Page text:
In the case of Bush and the first Gulf War, "the objective was clear-cut and finite," argues Thomas Lippman, an adjunct scholar at the non-profit Middle East Institute In Washington. "And the countries that were asked to sign on could see that the United States was fully committed to do the heavy lifting: there were half a million American troops in Saudi Arabia, awaiting the signal to begin operations."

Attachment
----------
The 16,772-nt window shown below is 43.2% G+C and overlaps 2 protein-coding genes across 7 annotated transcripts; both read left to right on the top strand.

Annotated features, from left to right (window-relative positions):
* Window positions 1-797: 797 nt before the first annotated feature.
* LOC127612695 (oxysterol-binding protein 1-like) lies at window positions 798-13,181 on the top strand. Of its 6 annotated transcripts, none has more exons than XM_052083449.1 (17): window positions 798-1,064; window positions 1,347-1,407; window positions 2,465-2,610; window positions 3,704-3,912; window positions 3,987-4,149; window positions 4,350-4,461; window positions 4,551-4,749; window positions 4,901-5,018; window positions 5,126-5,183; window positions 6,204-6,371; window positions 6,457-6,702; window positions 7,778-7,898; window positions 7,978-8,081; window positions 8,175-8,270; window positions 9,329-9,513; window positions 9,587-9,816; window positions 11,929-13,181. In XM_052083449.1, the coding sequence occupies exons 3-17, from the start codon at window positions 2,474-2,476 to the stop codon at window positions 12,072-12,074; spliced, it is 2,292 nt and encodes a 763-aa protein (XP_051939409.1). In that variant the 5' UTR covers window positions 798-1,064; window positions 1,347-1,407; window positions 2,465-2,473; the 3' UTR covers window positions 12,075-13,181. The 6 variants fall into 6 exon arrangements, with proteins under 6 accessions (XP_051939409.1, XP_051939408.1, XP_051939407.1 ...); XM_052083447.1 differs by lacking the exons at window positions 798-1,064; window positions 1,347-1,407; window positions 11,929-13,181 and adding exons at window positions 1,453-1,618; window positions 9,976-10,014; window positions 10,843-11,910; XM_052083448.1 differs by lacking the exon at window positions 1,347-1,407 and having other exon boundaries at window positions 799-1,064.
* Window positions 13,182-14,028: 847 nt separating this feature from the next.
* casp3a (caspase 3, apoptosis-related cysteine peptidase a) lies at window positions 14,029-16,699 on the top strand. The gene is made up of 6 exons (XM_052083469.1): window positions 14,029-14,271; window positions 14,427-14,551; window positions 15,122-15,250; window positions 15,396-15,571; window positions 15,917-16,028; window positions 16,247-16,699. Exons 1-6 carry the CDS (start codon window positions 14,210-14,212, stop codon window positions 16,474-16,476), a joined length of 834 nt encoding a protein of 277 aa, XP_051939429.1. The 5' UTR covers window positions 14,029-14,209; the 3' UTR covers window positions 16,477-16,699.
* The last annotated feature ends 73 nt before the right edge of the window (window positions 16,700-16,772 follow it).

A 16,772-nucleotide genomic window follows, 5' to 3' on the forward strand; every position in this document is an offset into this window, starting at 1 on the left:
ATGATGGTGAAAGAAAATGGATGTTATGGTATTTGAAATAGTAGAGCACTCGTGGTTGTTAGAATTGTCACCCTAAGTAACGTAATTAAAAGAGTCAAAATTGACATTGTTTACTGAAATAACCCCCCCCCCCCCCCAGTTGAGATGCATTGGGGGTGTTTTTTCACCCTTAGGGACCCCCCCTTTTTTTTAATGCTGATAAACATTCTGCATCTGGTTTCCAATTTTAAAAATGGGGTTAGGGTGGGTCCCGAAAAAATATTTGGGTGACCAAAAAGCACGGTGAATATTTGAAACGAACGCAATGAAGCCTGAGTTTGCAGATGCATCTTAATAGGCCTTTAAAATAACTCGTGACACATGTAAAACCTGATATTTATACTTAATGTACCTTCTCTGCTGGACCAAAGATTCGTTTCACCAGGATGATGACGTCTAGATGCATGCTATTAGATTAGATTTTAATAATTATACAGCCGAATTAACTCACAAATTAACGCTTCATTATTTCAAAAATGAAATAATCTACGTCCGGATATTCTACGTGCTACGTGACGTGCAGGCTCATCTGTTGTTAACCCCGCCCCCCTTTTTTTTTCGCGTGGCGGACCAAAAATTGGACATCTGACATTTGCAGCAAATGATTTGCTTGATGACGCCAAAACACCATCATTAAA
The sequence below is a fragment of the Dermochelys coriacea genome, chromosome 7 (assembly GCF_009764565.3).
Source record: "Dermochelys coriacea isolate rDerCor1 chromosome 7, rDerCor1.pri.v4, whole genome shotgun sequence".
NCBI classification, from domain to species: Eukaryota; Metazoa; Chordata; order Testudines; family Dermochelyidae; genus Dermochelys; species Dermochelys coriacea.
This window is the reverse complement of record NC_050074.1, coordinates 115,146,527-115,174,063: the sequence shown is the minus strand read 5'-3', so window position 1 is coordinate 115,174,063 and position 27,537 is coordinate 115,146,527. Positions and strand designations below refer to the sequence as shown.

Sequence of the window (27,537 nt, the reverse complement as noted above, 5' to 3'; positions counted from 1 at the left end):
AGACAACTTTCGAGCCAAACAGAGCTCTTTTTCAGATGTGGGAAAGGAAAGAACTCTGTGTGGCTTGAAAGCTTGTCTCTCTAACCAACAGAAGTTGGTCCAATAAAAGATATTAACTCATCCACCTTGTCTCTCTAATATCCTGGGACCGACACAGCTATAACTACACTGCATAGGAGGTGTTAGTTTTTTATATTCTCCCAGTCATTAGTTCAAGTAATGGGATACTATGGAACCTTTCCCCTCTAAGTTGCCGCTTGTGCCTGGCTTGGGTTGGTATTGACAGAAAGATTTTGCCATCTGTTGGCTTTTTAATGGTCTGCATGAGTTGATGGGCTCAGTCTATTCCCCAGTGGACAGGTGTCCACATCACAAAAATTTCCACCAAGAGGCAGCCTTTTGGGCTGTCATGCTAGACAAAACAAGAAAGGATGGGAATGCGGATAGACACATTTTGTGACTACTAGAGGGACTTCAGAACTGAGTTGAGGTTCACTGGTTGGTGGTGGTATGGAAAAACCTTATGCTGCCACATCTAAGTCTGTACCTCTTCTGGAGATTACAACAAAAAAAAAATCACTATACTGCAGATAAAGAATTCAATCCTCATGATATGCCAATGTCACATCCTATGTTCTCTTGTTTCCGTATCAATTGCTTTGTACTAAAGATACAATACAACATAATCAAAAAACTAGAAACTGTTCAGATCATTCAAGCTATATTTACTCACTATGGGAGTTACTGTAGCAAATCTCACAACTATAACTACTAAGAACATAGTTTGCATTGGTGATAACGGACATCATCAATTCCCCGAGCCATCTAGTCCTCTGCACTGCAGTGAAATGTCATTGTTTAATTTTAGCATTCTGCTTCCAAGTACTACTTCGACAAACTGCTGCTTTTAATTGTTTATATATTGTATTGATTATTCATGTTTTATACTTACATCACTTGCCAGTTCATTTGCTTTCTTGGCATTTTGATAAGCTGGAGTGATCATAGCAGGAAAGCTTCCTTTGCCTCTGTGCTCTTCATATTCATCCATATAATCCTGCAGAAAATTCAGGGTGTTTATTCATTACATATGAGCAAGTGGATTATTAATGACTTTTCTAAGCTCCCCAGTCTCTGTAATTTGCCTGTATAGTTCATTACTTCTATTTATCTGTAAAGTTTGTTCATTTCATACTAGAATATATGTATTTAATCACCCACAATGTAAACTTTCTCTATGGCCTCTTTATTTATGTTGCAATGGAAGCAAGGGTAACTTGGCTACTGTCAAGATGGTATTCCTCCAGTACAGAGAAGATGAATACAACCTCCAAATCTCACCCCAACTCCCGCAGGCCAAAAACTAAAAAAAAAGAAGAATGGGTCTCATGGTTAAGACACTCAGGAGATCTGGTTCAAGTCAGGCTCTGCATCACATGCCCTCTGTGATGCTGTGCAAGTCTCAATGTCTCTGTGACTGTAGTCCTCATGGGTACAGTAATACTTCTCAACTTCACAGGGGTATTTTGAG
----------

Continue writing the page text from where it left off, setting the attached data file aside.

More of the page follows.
"The situation confronting Obama and … Kerry is considerably murkier," Lippman writes in an analysis posted Monday on MEI's website. "The United States is not just herding cats, it is herding wolves, rabbits, chameleons, and maybe a few sheep."
"Obama and Kerry are asking other countries to join the United States in an effort to destroy a group of armed rebels who are not invaders, but mostly indigenous to Iraq and Syria," Lippman continues. "The mission is open-ended. The United States is not prepared to send any ground troops, let alone half a million."